|Side: HDMI, 2 x USB, control buttons|
For the most part, the picture-affecting controls available on the Sony 42W7 remain unchanged from the previous years, although finding them on the [Home] menu is not easy – they’re embedded within an inconspicuous small icon on the top right of the screen. However, like last year, you can access the picture (and sound) adjustment menus directly by pressing the [Option] key on the supplied remote control.
There are a variety of top-level presets which can be selected through the [Scene Select] menu, such as “General“, “Auto“, “Cinema“, “Sports“, “Music“, “Photo“, “Game“, etc. The two that should prove useful are “Cinema” for accurate video reproduction, and “Game” for improved gaming responsiveness.
Note: Every time our Sony 42W705B review sample was switched on from cold standby, it took more than 30 seconds before certain remote control actions (e.g. summoning the home menu, changing inputs) would get the desired result on the television. We put it down to initialisation and caching of the in-TV processor, but this sort of waiting around can prove frustrating for some users.
Note: Our review unit was calibrated using CalMAN 5, the industry-leading video calibration software.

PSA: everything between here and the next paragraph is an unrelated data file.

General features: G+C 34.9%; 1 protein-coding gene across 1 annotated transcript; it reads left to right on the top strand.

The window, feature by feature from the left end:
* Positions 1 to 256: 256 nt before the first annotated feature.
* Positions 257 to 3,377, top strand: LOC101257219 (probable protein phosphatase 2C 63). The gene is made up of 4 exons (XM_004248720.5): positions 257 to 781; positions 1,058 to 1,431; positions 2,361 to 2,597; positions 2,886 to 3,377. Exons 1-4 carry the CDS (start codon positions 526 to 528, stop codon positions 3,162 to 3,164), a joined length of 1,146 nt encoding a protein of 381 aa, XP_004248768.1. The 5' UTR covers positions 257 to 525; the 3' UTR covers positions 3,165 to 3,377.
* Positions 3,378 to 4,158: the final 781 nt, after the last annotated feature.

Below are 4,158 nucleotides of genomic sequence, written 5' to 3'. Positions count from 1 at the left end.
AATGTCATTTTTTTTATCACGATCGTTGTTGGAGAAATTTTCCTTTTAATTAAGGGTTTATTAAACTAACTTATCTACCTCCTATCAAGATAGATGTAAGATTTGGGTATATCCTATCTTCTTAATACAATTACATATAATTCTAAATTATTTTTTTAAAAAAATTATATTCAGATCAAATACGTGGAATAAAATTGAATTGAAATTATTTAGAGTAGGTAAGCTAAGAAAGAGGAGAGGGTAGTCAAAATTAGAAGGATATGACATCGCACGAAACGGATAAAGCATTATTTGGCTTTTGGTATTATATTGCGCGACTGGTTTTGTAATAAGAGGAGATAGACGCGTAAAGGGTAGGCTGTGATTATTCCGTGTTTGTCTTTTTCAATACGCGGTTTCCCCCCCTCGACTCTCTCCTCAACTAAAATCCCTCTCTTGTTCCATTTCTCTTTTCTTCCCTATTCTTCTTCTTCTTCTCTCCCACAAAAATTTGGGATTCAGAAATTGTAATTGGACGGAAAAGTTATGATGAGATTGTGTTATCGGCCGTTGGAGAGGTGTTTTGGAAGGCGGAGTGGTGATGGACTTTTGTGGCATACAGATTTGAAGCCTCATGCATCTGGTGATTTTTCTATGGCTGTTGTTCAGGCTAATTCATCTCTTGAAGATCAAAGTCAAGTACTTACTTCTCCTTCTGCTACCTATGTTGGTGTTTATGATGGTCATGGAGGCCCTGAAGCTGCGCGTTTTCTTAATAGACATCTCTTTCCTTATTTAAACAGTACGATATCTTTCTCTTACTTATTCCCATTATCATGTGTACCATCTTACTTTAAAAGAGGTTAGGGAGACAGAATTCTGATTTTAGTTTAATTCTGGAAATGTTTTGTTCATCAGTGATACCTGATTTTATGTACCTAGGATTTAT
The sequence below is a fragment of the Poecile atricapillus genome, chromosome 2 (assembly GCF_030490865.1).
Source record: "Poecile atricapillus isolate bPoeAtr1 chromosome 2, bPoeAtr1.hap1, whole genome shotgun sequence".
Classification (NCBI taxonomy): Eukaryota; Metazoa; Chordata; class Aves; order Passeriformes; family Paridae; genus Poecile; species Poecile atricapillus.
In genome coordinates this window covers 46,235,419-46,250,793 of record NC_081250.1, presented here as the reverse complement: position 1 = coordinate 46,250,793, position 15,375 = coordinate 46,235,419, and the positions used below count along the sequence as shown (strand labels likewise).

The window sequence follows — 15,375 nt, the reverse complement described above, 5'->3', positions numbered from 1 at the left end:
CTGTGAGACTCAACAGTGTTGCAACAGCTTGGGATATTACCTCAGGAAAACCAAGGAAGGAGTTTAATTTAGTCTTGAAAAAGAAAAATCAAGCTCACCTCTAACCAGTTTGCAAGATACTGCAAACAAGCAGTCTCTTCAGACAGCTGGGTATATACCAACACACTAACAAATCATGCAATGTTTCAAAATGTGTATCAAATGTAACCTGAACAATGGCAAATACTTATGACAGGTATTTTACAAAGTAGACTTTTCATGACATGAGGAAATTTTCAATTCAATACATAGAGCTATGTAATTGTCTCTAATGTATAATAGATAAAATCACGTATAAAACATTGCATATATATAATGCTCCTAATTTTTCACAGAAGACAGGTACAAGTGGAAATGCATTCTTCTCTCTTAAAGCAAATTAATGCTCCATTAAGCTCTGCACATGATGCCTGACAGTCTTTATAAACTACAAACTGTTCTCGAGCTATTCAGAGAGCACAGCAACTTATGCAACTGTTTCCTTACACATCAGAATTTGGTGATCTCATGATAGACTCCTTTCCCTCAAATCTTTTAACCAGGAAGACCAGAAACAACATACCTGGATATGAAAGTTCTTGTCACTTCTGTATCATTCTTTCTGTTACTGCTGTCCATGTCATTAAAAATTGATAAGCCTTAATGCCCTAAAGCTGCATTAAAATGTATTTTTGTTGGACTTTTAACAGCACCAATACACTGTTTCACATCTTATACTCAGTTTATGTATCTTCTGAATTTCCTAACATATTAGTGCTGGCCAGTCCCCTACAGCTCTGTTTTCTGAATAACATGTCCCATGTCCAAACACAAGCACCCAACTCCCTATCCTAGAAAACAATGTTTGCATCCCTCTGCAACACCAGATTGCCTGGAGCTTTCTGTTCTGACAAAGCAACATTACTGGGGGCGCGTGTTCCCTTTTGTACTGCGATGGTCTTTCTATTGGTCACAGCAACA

To take a pre-calibration measurement, we switched [Scene Select] to “Cinema“, which should deliver the most accurate out-of-the-box image based on our experience with Sony flat-screen TVs over the past few years.
The default [Colour Temperature] of “Warm 2” in “Cinema 1” [Picture Mode] yielded a greyscale that contained too much green component, becoming worse as the image got brighter.
|Pre-calibration RGB tracking and delta errors (dEs)|
The characteristics of the KDL42W705′s onboard white balance controls remain unchanged from those seen on Sony Bravias over the last several years. It’s still only a 2-point system, when other major TV makers have been offering 10-point or even 20-point WB controls on their midrange models. The RGB bias controls are exceedingly coarse, while the gain controls can only be adjusted downwards, further limiting our calibration options.
|Post-calibration RGB tracking and delta errors (dEs)|
The good news is despite these handicaps, just a few clicks of the [G-Gain] and [B-Gain] controls were enough to align greyscale to an impressively accurate standard, with delta errors (dEs) reduced to below 2 (the widely accepted perceptible threshold is thought to be 3) across the entire luminance range.
Sony was the only TV brand that targeted 2.4 gamma by default in its most accurate “Cinema” presets in 2013, and we’re pleased to see the company do the same again in 2014. For critical viewing on a capable display in a dimly-lit environment, there’s no reason why you should opt for a gamma of 2.2 over 2.4, since the latter has been decreed by the International Telecommunications Union (ITU) as the recommended electro-optical transfer function (EOTF) for studio mastering on a flat-screen HDTV in a dark room.